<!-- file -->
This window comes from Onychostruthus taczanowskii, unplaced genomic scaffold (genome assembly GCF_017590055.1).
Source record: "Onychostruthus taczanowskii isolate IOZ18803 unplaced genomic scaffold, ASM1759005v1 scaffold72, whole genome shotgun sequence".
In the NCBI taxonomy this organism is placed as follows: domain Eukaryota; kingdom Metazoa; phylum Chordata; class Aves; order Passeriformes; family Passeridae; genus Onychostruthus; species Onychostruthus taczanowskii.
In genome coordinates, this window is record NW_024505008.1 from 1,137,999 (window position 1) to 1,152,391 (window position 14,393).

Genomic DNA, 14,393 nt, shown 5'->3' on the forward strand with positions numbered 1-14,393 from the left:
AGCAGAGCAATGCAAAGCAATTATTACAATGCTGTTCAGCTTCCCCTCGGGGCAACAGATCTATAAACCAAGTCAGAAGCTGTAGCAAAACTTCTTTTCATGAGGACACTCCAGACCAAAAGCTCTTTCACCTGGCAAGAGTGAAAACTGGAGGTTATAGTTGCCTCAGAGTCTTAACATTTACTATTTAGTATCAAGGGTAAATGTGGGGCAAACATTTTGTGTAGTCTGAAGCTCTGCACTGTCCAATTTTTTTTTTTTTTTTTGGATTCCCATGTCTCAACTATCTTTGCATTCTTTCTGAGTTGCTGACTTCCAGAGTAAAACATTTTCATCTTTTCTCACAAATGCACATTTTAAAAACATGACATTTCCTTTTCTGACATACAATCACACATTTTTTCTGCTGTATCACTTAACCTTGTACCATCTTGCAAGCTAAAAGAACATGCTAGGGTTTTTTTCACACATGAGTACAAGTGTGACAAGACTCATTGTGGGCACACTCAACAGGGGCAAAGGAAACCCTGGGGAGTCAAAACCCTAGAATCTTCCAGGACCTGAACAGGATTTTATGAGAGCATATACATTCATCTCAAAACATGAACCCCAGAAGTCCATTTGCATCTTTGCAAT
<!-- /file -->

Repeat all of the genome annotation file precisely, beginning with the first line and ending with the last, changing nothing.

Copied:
This window comes from Onychostruthus taczanowskii, unplaced genomic scaffold (genome assembly GCF_017590055.1).
Source record: "Onychostruthus taczanowskii isolate IOZ18803 unplaced genomic scaffold, ASM1759005v1 scaffold72, whole genome shotgun sequence".
In the NCBI taxonomy this organism is placed as follows: domain Eukaryota; kingdom Metazoa; phylum Chordata; class Aves; order Passeriformes; family Passeridae; genus Onychostruthus; species Onychostruthus taczanowskii.
In genome coordinates, this window is record NW_024505008.1 from 1,137,999 (window position 1) to 1,152,391 (window position 14,393).

Genomic DNA, 14,393 nt, shown 5'->3' on the forward strand with positions numbered 1-14,393 from the left:
AGCAGAGCAATGCAAAGCAATTATTACAATGCTGTTCAGCTTCCCCTCGGGGCAACAGATCTATAAACCAAGTCAGAAGCTGTAGCAAAACTTCTTTTCATGAGGACACTCCAGACCAAAAGCTCTTTCACCTGGCAAGAGTGAAAACTGGAGGTTATAGTTGCCTCAGAGTCTTAACATTTACTATTTAGTATCAAGGGTAAATGTGGGGCAAACATTTTGTGTAGTCTGAAGCTCTGCACTGTCCAATTTTTTTTTTTTTTTTTGGATTCCCATGTCTCAACTATCTTTGCATTCTTTCTGAGTTGCTGACTTCCAGAGTAAAACATTTTCATCTTTTCTCACAAATGCACATTTTAAAAACATGACATTTCCTTTTCTGACATACAATCACACATTTTTTCTGCTGTATCACTTAACCTTGTACCATCTTGCAAGCTAAAAGAACATGCTAGGGTTTTTTTCACACATGAGTACAAGTGTGACAAGACTCATTGTGGGCACACTCAACAGGGGCAAAGGAAACCCTGGGGAGTCAAAACCCTAGAATCTTCCAGGACCTGAACAGGATTTTATGAGAGCATATACATTCATCTCAAAACATGAACCCCAGAAGTCCATTTGCATCTTTGCAAT